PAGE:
- MPAA Rating:
- 109 mins
- Gerard Butler, Jim Sturgess, Abbie Cornish, Ed Harris, Andy Garcia
- Dean Devlin
- Dean Devlin, David Ellison, Dana Goldberg, Rachel Oolschan, Marc Roskin
Content at a Glance
Lead characters that exhibit disrespect for authority, lying, cheating, stealing, illegal activity, witchcraft or sorcery×
couple is intimate in bed but fully clothed
“jesus”; “gd”; some panic-ridden cussing
natural disaster action and violence; many deaths
character has a beer
When the network of satellites designed to control the global climate start to attack Earth, it’s a race against the clock to uncover the real threat before a worldwide geostorm wipes out everything and everyone.
The stage is set for the audience, and it’s a stage that might feel close to home for many: by the year 2019, chaotic storms of titanic magnitude have torn much of the world apart, and the future seems desperately bleak. In a last-ditch effort to save humanity, world leaders managed to work together to build a massive network of satellites called ‘Dutch Boy’ which serves the purpose of controlling earth’s volatile weather patterns, all under the direction of scientist engineer extraordinaire, Jake Lawson (Gerard Butler).
Lawson, as it turns out, lacks a crucial respect for authority. He’s a hothead—a flaw which quickly leads to his job being replaced by his younger brother, Max (Jim Sturgess), who reluctantly takes over his older brother’s position. But within the first 10 minutes of the film, the narrative has jumped three years, and the audience is introduced to the real conflict. ‘Dutch Boy’ is malfunctioning. A desert village in Afghanistan was frozen solid in a sudden ice storm, and back on board the space station, a member of the crew died suddenly due to some mysterious technological hiccup. Jake Lawson is quickly summoned by Max and his superiors to investigate ‘Dutch Boy’ and get the weather back on track.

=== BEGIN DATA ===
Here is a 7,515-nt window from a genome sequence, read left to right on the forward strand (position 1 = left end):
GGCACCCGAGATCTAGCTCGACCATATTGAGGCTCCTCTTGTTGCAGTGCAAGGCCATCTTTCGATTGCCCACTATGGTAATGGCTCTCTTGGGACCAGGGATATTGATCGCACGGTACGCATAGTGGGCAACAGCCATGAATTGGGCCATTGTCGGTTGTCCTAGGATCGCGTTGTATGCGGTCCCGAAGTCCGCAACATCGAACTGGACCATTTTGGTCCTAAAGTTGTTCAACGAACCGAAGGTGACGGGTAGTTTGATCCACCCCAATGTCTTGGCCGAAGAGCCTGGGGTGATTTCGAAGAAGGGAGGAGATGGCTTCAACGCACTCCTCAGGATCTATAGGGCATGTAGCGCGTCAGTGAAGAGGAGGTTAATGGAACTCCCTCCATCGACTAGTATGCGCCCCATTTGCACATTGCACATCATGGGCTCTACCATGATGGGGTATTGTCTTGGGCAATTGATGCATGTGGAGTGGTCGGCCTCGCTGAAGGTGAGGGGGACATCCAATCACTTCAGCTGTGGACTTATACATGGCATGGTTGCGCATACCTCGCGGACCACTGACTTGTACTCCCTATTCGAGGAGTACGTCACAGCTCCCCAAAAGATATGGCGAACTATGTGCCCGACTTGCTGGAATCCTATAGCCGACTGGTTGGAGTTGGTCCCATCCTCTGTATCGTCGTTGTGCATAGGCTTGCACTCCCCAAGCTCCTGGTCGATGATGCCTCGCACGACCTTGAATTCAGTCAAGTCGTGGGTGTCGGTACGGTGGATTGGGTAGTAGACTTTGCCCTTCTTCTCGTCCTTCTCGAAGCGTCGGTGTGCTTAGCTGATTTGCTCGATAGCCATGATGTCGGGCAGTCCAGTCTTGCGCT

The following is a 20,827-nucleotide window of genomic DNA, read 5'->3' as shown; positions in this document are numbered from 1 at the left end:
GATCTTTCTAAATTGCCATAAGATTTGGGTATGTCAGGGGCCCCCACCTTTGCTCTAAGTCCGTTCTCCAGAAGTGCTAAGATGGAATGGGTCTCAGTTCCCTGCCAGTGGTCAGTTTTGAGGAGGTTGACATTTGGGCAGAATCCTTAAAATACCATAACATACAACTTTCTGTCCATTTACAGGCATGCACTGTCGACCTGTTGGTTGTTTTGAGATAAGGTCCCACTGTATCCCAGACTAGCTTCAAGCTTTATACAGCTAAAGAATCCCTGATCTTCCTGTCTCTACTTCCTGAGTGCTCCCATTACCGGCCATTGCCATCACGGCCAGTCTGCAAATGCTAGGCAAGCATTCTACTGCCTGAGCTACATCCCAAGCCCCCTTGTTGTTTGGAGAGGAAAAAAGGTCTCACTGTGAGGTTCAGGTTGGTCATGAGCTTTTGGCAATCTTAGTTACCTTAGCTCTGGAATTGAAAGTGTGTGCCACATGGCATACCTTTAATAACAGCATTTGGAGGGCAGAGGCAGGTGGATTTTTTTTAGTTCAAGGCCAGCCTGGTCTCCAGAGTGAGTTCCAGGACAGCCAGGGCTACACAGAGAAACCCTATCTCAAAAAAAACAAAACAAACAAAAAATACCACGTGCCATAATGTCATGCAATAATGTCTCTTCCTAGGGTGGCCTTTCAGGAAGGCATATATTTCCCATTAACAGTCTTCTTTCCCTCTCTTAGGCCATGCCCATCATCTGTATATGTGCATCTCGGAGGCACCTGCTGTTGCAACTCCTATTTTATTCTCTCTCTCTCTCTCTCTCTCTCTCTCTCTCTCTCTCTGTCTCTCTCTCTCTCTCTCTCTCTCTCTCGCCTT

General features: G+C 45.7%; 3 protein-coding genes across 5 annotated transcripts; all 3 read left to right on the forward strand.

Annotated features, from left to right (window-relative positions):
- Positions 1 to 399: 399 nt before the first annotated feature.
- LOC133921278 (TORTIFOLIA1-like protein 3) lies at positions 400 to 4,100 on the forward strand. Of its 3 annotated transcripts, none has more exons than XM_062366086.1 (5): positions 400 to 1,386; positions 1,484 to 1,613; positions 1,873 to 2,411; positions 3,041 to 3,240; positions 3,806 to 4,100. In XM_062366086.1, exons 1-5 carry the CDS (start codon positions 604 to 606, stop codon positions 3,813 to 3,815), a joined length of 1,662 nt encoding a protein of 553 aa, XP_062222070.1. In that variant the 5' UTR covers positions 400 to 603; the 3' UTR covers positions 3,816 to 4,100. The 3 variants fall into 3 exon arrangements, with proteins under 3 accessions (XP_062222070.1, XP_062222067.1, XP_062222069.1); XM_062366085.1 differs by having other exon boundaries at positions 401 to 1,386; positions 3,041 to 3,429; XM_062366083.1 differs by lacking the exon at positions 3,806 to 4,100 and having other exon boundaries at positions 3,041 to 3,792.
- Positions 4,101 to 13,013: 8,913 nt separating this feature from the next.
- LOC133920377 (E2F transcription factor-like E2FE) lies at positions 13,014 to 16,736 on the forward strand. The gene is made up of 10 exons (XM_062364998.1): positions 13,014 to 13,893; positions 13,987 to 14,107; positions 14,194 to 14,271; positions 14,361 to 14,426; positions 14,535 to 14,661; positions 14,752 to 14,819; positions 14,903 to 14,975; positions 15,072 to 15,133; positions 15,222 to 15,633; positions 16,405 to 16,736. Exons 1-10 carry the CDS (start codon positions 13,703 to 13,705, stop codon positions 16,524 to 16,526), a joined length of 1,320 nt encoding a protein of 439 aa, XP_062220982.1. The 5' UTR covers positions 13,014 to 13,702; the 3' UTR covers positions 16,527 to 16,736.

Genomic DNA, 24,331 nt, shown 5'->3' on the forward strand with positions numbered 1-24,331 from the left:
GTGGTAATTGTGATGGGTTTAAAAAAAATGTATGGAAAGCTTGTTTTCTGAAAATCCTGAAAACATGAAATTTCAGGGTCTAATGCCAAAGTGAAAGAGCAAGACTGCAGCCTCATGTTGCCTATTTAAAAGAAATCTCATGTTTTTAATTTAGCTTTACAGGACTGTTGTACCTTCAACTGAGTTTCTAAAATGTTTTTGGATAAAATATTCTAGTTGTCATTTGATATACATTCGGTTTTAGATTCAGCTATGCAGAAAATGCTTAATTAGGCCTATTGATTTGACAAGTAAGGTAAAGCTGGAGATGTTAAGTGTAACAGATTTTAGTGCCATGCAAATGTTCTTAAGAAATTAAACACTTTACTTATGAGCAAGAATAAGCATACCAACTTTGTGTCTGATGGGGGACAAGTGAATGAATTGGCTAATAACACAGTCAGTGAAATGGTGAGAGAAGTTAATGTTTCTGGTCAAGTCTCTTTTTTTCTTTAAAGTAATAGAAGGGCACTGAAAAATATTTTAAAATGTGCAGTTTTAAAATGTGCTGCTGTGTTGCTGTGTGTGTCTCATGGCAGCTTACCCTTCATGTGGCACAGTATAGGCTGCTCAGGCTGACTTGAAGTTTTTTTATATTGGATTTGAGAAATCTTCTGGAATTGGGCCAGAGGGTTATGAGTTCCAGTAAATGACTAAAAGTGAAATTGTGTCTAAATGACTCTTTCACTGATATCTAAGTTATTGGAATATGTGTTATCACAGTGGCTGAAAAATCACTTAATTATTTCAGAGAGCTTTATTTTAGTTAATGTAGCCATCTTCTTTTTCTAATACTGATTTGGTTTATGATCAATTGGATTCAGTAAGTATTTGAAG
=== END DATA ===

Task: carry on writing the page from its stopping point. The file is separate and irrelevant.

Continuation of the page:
Meanwhile, back on the ground, the mystery continues to unfold as Max’s team tries to make sense of the faulty tech in space which is proving to have catastrophic results around the globe. Very quickly, it becomes all too clear that this epic tale of Man vs. Nature is actually one of Man vs. Man. Unsure of who to trust, both Max and Jake manage to discover that beneath the satellite crashes and weather changes, a devious scheme by those in power is the backdrop to all of it.
As the trailers and posters advertise, this is a classic race-against-the-clock natural disaster thriller. But before you go, here are some things worth noting.
Unfortunately for Dean Devlin, the film’s director, who was no doubt trying to make a big splash in the important conversations facing us today surrounding issues of climate change, this movie was poorly done. Save for Gerard’s snarky attitude, the acting throughout was cringe-worthy, and the writing was even worse. With dialogue that’s too often on-the-nose, the audience is left feeling cheated out of an opportunity to explore the complexity of both character and plot. Scenes feel obvious and cliché, and the final result is a movie with fun potential, but in total, it lacks any substance.
While the movie isn’t great as a work of art, it is clearly trying to say something of worth to our modern culture now facing questions of climate change. The movie’s narrator, Lawson’s daughter Hannah (Talitha Bateman), gives the movie a personal touch which reminds the audience that humanity is intricately connected with its environment, and the role we play must be one of responsibility for future generations. Wherever you land in the debates surrounding global warming, you should know that this film stands boldly in a camp which emphasizes human responsibility—something which most, I think, would agree upon, whether or not the severity of the crisis finds unanimous witness. If hearing Jesus’s name taken in vain bothers you, there’s reason to pass on this one.